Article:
Monday shorts: Parade of friends, historic awning and a local cinema

  • Sharon Girard smiles after people parade by her residence. STAFF PHOTO/DAN LITTLE

Published: 7/15/2019 11:01:01 AM

Here are brief thoughts on some of the events taking place around Franklin County and the North Quabbin area.

Parade of friends

Imagine being quarantined from the public for a full year. That’s what happened to Sharon Girard, a Montague woman after she underwent a medical treatment that required her to avoid human contact that long.

So when the big day came, family and friends wanted to make it special — and a big surprise.

Girard thought she was going on a boat ride with her family. But when she stepped outside, a parade of well-wishers drove by her house.

First came a police car then a line of decorated vehicles honking their horns. Many were driven by colleagues from when she worked in the guidance office at Turners Falls High School. There were plenty of handmade signs with words of encouragement and affection.

Girard’s reaction? “I love people. This is what I’ve been waiting for. But I didn’t think there’d be this many.”

We, too, were touched by the display of support from her family and friends. We are also certain it is a day Girard will never forget.

Historic awning

It’s not your usual entrance to a town hall. But Montague’s has an antique awning that has an elaborate metal design and glass panels with a bit of a theatrical flair.

But after 120 years of being exposed to the elements, it needs some serious TLC.

The ornate metal awning requires repairs as its frame is bent and pieces of glass paneling are missing.

So the town is paying to restore the awning, which is mostly copper with some brass, according to Steve Smith, the Ashfield silversmith who will be doing the work this summer. Glass panels will come from Wilmark Studios in Shelburne Falls.

The Selectboard approved spending $8,975 for the project.

The actual history of the awning is unclear. Was it on another building first or was it an original part of the building that was once used as a social gathering place? We’d love to know more.

We commend the town for restoring the awning, which makes a unique entrance to where the town conducts its business.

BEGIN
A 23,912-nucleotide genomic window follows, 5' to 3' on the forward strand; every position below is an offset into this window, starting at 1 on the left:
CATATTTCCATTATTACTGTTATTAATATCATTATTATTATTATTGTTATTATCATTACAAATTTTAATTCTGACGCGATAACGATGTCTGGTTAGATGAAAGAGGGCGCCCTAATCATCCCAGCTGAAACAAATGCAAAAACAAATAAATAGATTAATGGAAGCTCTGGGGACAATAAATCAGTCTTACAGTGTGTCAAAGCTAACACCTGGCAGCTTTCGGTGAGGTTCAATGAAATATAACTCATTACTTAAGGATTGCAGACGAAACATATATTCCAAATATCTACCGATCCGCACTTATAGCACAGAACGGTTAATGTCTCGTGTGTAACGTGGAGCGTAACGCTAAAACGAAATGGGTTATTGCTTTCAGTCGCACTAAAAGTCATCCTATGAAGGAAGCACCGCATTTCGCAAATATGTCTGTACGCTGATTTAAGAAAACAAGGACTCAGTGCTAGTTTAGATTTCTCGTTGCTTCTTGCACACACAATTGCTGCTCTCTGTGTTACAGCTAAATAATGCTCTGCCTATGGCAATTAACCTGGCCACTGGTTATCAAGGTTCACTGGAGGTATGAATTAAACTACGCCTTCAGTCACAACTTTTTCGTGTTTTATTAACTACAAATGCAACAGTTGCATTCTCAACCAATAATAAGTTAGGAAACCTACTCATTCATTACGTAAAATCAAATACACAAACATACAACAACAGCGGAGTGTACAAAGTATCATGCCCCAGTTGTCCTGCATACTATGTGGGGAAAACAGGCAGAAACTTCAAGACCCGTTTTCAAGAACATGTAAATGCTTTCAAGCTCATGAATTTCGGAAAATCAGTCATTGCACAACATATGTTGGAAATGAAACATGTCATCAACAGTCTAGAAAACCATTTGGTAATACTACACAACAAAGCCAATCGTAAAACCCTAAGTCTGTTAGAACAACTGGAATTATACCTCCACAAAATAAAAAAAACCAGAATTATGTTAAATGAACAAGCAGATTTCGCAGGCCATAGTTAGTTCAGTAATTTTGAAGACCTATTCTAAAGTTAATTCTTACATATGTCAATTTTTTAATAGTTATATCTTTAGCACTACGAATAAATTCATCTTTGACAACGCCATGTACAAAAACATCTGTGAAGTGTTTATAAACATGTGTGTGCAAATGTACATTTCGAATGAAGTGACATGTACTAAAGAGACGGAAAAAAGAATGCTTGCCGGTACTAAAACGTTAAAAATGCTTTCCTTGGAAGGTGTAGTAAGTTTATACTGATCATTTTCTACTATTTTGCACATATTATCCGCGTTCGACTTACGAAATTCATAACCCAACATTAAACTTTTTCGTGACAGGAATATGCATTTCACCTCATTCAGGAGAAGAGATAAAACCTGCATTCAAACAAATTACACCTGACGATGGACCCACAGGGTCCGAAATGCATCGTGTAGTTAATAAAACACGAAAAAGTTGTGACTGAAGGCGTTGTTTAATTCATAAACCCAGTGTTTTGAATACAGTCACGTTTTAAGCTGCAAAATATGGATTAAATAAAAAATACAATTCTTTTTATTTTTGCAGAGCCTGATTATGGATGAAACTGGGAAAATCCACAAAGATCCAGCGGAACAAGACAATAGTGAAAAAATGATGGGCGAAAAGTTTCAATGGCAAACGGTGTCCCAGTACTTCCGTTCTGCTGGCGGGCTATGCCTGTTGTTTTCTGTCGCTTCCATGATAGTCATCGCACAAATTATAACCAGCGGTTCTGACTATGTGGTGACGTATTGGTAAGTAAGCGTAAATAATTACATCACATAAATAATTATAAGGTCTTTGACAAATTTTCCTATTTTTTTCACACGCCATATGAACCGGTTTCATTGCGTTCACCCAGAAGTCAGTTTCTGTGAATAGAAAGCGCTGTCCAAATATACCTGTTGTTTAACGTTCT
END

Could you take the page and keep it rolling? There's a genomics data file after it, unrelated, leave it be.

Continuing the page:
No theatrics

The state Architectural Access Board has agreed to give Garden Cinemas more time to purchase and install a new chairlift that can handle motorized wheelchairs.

Not that long ago, the city’s only movie theater was under a decree to have the work done by July 18 or face fines of $1,000 a day. Owners George Gohl and Bill Gobeille said they needed more time.

Their request for an extension was boosted by an outpouring of letters to the board by movie-loving residents.

Garden Cinemas now has until Jan. 15 to get the work done.

We are pleased the Architectural Access Board was flexible in its stance on this project.

But we also recognize the purpose of the board — as well as the city’s Commission on Disability Access — is to make public buildings accessible to all. That includes people who use wheelchairs and want to go to the movies.

‘Exemplary care’

Congratulations are in order for Charlene Manor Extended Care Facility for being one of 23 long-term care facilities that has earned an award by the state.

The Greenfield care facility was recognized by the Massachusetts Senior Care Association for giving “exemplary care to its residents” with a 2019 Bronze Commitment to Quality Award.

Charlene Manor, which opened its doors in 1987, offers short-term rehabilitation, long-term nursing care and specialize dementia care. This award recognizes the quality of services it gives those who need them.


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